Latin American Automobile Purchase Decision Makers
San Josť, Costa Rica (photo credit: Marcelo Salup)
The core of the infrastructure for an industrialized economy consists of manufacturing, communications and transportation. In turn, each piece of the infrastructure may constitute a self-sufficient industry of its own. In most countries, the sale and re-sale of automobiles are considered a major component of economic activities.
Although the roads in many Latin American countries seemed to be clogged with automobiles all day and all night, it does not necessarily mean that everybody goes everywhere in their own automobiles. Mass transportation still serves a significant portion of the population. Furthermore, automobiles are durable consumer goods that are fairly expensive to purchase and maintain. Once purchased, an automobile will serve the owner for years, even decades. This means that, at any point in time, only a small percentage of the population are 'in the market' for automobile purchases, so to speak.
We will now cite some survey data from the TGI Latina study. This survey study includes 34,938 persons between the ages of 20 to 64 years old from Argentina, Brazil, Chile, Colombia, Mexico, Panama, Peru and Venezuela who were interviewed during 2001. The projected universe is 123,883,000 persons. According to the TGI Latina study, 6.6% of these people classified themselves as a decision maker for the next automobile purchase.
The next table shows the demographic breakdown of these automobile purchase decision makers.
|Demographic Characteristics||% Next Auto Purchase Decision Makers|
Level A (top 10%)
Level B (next 20%)
Level C (next 30%)
Level D (bottom 40%)
The characterization of these automobile purchase decision makers is primarily along two themes: male and affluent. However, affluent male persons do not account for 100% of all these people by any means.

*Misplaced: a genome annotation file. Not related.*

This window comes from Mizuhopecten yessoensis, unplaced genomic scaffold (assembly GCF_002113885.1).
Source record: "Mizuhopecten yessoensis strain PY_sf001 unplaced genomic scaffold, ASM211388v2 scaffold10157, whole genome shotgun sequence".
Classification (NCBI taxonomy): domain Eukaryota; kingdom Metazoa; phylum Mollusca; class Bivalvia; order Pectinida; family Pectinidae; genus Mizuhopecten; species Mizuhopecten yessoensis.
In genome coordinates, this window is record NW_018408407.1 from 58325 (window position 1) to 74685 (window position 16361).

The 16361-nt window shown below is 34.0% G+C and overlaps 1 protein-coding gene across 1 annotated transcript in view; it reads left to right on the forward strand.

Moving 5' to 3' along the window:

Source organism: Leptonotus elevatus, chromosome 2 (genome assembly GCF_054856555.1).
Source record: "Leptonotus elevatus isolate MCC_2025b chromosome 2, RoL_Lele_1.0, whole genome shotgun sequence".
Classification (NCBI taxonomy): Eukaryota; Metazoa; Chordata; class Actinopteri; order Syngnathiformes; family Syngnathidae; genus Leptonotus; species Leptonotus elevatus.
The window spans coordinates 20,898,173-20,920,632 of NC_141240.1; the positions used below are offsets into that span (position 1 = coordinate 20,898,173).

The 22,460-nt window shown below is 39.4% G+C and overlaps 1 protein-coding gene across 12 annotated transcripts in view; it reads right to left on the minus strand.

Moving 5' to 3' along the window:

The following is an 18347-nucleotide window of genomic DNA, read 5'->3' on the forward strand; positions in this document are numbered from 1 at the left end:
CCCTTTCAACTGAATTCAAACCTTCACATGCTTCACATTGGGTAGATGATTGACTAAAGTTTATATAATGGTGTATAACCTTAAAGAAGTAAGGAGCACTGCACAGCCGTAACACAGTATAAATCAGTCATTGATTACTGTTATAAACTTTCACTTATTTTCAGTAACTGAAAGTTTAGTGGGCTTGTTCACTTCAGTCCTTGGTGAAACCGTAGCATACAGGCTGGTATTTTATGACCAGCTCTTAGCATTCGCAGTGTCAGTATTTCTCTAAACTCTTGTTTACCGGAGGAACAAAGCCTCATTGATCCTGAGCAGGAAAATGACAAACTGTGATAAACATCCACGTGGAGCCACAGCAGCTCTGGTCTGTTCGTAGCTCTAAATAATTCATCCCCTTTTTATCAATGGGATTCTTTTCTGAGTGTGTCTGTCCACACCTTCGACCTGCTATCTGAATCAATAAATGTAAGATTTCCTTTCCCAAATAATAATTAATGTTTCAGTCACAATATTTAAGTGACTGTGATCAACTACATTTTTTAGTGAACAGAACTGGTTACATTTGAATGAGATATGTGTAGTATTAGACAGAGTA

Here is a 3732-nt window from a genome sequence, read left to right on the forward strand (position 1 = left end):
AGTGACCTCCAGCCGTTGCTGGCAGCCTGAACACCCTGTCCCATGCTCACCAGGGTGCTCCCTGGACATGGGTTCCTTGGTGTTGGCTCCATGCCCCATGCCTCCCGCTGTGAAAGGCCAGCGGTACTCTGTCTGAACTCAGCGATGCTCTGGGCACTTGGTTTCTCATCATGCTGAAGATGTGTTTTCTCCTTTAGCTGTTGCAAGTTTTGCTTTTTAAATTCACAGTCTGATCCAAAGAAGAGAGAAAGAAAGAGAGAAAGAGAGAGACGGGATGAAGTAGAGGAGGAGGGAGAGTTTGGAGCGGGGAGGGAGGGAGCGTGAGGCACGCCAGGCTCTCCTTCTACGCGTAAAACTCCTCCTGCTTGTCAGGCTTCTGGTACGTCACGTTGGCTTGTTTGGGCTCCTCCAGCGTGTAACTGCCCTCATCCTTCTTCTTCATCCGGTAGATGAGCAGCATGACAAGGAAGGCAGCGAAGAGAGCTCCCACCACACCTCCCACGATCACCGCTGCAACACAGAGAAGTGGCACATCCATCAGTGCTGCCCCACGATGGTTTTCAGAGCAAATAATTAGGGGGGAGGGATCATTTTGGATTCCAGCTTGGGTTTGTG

When people go shopping for new automobiles, they have different criteria based upon their own circumstances. Here is a slew of factors that may be considered important:
Image (e.g. style, design)
Performance (e.g. speed, safety, gas consumption, space, comfort, maintenance)
Finance (e.g. car loans)
The next two graphs are correspondence analysis maps that show the relationships between these factors and the two demographic variables: gender and socio-economic level. By gender, young men are apt to be more concerned about speed as well as the image and advertising whereas women are more likely to listen to recommendations from other people. By socio-economic level, the lower classes are more sensitive to issues of prices and operating costs while the upper classes are more concerned with image, reputation and looks. These results can hardly be described as new revelations.
(posted by Roland Soong, 12/10/2001)
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